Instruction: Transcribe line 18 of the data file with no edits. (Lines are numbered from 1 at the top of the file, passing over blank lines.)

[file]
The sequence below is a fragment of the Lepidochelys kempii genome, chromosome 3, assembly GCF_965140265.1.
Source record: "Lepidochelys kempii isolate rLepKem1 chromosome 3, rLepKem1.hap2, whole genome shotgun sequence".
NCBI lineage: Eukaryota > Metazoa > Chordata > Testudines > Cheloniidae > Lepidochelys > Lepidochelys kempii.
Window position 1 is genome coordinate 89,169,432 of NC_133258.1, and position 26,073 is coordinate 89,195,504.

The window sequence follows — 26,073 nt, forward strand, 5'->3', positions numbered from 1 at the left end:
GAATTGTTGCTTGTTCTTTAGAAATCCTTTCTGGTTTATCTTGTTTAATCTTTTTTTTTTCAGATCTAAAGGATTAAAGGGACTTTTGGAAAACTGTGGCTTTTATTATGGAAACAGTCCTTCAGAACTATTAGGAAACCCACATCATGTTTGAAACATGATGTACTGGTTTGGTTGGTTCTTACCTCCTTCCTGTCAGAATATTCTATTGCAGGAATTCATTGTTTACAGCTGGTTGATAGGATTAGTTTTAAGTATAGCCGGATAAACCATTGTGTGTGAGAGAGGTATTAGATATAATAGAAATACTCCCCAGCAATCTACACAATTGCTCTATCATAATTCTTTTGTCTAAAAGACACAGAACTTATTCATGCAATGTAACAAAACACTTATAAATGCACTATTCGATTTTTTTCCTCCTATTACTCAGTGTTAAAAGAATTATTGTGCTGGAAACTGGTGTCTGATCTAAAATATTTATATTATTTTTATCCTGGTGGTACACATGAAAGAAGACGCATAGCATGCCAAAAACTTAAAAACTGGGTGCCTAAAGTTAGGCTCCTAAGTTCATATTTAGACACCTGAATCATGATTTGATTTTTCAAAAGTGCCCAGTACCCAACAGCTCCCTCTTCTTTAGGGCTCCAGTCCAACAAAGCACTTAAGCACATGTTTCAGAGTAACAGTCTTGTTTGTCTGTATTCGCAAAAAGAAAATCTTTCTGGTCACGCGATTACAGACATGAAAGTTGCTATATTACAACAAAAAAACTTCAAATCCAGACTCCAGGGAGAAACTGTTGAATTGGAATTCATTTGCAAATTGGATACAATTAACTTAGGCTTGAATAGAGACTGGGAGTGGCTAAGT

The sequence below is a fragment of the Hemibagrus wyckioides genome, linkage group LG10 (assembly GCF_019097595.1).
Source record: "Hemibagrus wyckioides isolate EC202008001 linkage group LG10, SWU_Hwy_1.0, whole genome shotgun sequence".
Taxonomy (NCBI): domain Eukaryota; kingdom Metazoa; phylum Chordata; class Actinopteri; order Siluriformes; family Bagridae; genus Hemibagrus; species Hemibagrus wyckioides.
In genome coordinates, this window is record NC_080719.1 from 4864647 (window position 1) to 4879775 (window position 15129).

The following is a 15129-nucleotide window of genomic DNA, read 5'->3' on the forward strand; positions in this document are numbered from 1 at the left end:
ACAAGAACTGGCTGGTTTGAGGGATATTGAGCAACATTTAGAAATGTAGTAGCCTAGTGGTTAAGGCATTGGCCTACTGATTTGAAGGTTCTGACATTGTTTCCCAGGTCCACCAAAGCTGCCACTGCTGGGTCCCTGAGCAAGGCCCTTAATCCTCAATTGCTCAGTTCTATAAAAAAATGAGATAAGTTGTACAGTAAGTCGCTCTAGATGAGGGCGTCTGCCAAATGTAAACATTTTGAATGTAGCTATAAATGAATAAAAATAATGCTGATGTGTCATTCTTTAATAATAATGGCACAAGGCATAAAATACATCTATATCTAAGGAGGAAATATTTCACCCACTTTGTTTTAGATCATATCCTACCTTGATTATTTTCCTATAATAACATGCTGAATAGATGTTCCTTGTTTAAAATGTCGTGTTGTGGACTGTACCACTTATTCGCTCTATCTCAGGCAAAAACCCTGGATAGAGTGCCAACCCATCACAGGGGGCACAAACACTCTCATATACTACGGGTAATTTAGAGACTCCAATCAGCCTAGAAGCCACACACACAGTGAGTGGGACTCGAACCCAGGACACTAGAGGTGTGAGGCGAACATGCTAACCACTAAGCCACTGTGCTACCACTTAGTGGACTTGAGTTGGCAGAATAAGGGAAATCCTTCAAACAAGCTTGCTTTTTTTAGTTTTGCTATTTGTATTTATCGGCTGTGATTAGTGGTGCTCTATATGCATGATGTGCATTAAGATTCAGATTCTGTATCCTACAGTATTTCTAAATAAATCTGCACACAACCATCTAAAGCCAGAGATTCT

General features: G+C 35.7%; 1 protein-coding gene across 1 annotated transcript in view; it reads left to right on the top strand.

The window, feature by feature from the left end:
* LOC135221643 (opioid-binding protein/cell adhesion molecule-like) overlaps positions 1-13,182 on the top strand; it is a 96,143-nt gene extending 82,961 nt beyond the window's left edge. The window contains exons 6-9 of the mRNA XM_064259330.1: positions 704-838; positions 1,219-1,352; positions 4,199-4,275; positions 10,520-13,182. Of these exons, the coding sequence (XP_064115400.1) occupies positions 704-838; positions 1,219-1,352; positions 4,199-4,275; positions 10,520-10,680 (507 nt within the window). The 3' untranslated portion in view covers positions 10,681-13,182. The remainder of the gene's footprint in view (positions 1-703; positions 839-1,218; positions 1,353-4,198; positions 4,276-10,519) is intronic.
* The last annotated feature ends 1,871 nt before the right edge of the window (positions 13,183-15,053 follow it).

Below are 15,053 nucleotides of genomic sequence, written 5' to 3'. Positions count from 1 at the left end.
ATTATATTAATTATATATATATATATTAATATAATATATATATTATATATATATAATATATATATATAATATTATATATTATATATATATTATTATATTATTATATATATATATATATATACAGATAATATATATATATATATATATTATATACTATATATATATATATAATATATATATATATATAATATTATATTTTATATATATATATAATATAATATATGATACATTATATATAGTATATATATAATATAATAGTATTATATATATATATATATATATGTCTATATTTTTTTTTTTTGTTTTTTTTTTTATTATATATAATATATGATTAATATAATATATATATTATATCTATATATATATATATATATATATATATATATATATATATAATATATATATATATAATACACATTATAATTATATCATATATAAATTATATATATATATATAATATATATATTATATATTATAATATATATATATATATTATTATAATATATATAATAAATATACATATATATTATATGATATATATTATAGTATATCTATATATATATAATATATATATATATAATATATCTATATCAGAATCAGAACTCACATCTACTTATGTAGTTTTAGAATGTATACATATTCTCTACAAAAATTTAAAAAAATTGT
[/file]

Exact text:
ATTATATTAATTATATATATATATATTAATATAATATATATATTATATATATATAATATATATATATAATATTATATATTATATATATATTATTATATTATTATATATATATATATATATACAGATAATATATATATATATATATATTATATACTATATATATATATATAATATATATATATATATAATATTATATTTTATATATATATATAATATAATATATGATACATTATATATAGTATATATATAATATAATAGTATTATATATATATATATATATATGTCTATATTTTTTTTTTTTGTTTTTTTTTTTATTATATATAATATATGATTAATATAATATATATATTATATCTATATATATATATATATATATATATATATATATATATATAATATATATATATATAATACACATTATAATTATATCATATATAAATTATATATATATATATAATATATATATTATATATTATAATATATATATATATATTATTATAATATATATAATAAATATACATATATATTATATGATATATATTATAGTATATCTATATATATATAATATATATATATATAATATATCTATATCAGAATCAGAACTCACATCTACTTATGTAGTTTTAGAATGTATACATATTCTCTACAAAAATTTAAAAAAATTGT